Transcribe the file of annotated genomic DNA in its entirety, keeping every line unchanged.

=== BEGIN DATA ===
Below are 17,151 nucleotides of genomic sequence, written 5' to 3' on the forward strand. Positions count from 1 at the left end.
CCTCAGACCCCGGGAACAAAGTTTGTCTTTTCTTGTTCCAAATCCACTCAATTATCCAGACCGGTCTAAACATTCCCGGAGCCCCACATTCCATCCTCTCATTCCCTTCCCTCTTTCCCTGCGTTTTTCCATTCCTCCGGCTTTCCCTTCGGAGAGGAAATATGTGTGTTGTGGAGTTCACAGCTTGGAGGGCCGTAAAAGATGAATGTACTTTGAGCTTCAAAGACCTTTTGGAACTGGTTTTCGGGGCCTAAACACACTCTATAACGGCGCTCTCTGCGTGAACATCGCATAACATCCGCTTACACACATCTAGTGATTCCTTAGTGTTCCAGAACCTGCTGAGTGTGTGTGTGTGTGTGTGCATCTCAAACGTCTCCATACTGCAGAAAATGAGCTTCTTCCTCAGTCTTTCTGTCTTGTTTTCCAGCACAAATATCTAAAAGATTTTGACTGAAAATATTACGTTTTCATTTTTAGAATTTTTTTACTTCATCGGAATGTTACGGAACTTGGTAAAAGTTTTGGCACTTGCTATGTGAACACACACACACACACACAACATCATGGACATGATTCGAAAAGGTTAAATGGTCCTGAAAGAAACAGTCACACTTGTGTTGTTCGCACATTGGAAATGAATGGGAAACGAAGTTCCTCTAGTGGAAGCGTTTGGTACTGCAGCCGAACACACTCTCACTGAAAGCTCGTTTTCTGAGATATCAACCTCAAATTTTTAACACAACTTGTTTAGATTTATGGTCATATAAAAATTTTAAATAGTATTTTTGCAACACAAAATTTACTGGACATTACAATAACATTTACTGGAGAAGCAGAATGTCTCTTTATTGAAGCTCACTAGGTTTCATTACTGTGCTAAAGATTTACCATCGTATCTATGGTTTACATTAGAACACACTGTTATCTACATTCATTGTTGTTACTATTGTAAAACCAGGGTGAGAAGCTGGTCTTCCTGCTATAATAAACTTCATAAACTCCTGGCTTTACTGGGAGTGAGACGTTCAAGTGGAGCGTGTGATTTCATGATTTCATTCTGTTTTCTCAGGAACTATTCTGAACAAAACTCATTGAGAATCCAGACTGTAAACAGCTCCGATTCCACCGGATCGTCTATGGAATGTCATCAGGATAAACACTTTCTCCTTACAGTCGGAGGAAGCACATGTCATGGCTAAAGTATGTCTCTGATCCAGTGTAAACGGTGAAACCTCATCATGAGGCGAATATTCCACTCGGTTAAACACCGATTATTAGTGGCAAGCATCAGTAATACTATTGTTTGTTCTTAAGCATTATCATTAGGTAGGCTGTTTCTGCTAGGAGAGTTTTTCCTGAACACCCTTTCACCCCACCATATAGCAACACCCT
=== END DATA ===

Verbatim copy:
Below are 17,151 nucleotides of genomic sequence, written 5' to 3' on the forward strand. Positions count from 1 at the left end.
CCTCAGACCCCGGGAACAAAGTTTGTCTTTTCTTGTTCCAAATCCACTCAATTATCCAGACCGGTCTAAACATTCCCGGAGCCCCACATTCCATCCTCTCATTCCCTTCCCTCTTTCCCTGCGTTTTTCCATTCCTCCGGCTTTCCCTTCGGAGAGGAAATATGTGTGTTGTGGAGTTCACAGCTTGGAGGGCCGTAAAAGATGAATGTACTTTGAGCTTCAAAGACCTTTTGGAACTGGTTTTCGGGGCCTAAACACACTCTATAACGGCGCTCTCTGCGTGAACATCGCATAACATCCGCTTACACACATCTAGTGATTCCTTAGTGTTCCAGAACCTGCTGAGTGTGTGTGTGTGTGTGTGCATCTCAAACGTCTCCATACTGCAGAAAATGAGCTTCTTCCTCAGTCTTTCTGTCTTGTTTTCCAGCACAAATATCTAAAAGATTTTGACTGAAAATATTACGTTTTCATTTTTAGAATTTTTTTACTTCATCGGAATGTTACGGAACTTGGTAAAAGTTTTGGCACTTGCTATGTGAACACACACACACACACACAACATCATGGACATGATTCGAAAAGGTTAAATGGTCCTGAAAGAAACAGTCACACTTGTGTTGTTCGCACATTGGAAATGAATGGGAAACGAAGTTCCTCTAGTGGAAGCGTTTGGTACTGCAGCCGAACACACTCTCACTGAAAGCTCGTTTTCTGAGATATCAACCTCAAATTTTTAACACAACTTGTTTAGATTTATGGTCATATAAAAATTTTAAATAGTATTTTTGCAACACAAAATTTACTGGACATTACAATAACATTTACTGGAGAAGCAGAATGTCTCTTTATTGAAGCTCACTAGGTTTCATTACTGTGCTAAAGATTTACCATCGTATCTATGGTTTACATTAGAACACACTGTTATCTACATTCATTGTTGTTACTATTGTAAAACCAGGGTGAGAAGCTGGTCTTCCTGCTATAATAAACTTCATAAACTCCTGGCTTTACTGGGAGTGAGACGTTCAAGTGGAGCGTGTGATTTCATGATTTCATTCTGTTTTCTCAGGAACTATTCTGAACAAAACTCATTGAGAATCCAGACTGTAAACAGCTCCGATTCCACCGGATCGTCTATGGAATGTCATCAGGATAAACACTTTCTCCTTACAGTCGGAGGAAGCACATGTCATGGCTAAAGTATGTCTCTGATCCAGTGTAAACGGTGAAACCTCATCATGAGGCGAATATTCCACTCGGTTAAACACCGATTATTAGTGGCAAGCATCAGTAATACTATTGTTTGTTCTTAAGCATTATCATTAGGTAGGCTGTTTCTGCTAGGAGAGTTTTTCCTGAACACCCTTTCACCCCACCATATAGCAACACCCT